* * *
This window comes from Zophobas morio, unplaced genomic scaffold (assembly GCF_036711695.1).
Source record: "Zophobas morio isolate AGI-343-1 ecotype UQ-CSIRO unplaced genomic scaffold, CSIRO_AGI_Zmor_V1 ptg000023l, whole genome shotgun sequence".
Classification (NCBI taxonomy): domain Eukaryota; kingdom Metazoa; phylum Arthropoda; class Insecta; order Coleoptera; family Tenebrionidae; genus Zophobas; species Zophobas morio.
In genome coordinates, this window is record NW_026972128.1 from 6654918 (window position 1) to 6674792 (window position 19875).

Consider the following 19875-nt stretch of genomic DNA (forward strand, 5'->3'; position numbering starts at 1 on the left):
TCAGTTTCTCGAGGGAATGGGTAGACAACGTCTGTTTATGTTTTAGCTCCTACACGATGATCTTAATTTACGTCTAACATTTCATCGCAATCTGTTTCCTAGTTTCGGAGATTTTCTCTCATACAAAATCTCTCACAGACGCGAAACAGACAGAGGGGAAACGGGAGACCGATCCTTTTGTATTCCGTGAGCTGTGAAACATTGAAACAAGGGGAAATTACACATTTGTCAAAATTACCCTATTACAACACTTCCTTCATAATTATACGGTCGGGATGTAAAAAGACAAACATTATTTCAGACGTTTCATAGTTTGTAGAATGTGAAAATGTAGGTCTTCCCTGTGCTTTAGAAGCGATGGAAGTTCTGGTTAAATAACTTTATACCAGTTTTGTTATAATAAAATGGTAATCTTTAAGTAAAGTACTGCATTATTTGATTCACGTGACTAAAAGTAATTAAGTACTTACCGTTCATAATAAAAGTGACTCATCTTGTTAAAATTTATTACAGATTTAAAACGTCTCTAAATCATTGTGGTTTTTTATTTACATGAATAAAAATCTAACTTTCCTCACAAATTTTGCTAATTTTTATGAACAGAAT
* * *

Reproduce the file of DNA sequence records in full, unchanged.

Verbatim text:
This window comes from Zophobas morio, unplaced genomic scaffold (assembly GCF_036711695.1).
Source record: "Zophobas morio isolate AGI-343-1 ecotype UQ-CSIRO unplaced genomic scaffold, CSIRO_AGI_Zmor_V1 ptg000023l, whole genome shotgun sequence".
Classification (NCBI taxonomy): domain Eukaryota; kingdom Metazoa; phylum Arthropoda; class Insecta; order Coleoptera; family Tenebrionidae; genus Zophobas; species Zophobas morio.
In genome coordinates, this window is record NW_026972128.1 from 6654918 (window position 1) to 6674792 (window position 19875).

Consider the following 19875-nt stretch of genomic DNA (forward strand, 5'->3'; position numbering starts at 1 on the left):
TCAGTTTCTCGAGGGAATGGGTAGACAACGTCTGTTTATGTTTTAGCTCCTACACGATGATCTTAATTTACGTCTAACATTTCATCGCAATCTGTTTCCTAGTTTCGGAGATTTTCTCTCATACAAAATCTCTCACAGACGCGAAACAGACAGAGGGGAAACGGGAGACCGATCCTTTTGTATTCCGTGAGCTGTGAAACATTGAAACAAGGGGAAATTACACATTTGTCAAAATTACCCTATTACAACACTTCCTTCATAATTATACGGTCGGGATGTAAAAAGACAAACATTATTTCAGACGTTTCATAGTTTGTAGAATGTGAAAATGTAGGTCTTCCCTGTGCTTTAGAAGCGATGGAAGTTCTGGTTAAATAACTTTATACCAGTTTTGTTATAATAAAATGGTAATCTTTAAGTAAAGTACTGCATTATTTGATTCACGTGACTAAAAGTAATTAAGTACTTACCGTTCATAATAAAAGTGACTCATCTTGTTAAAATTTATTACAGATTTAAAACGTCTCTAAATCATTGTGGTTTTTTATTTACATGAATAAAAATCTAACTTTCCTCACAAATTTTGCTAATTTTTATGAACAGAAT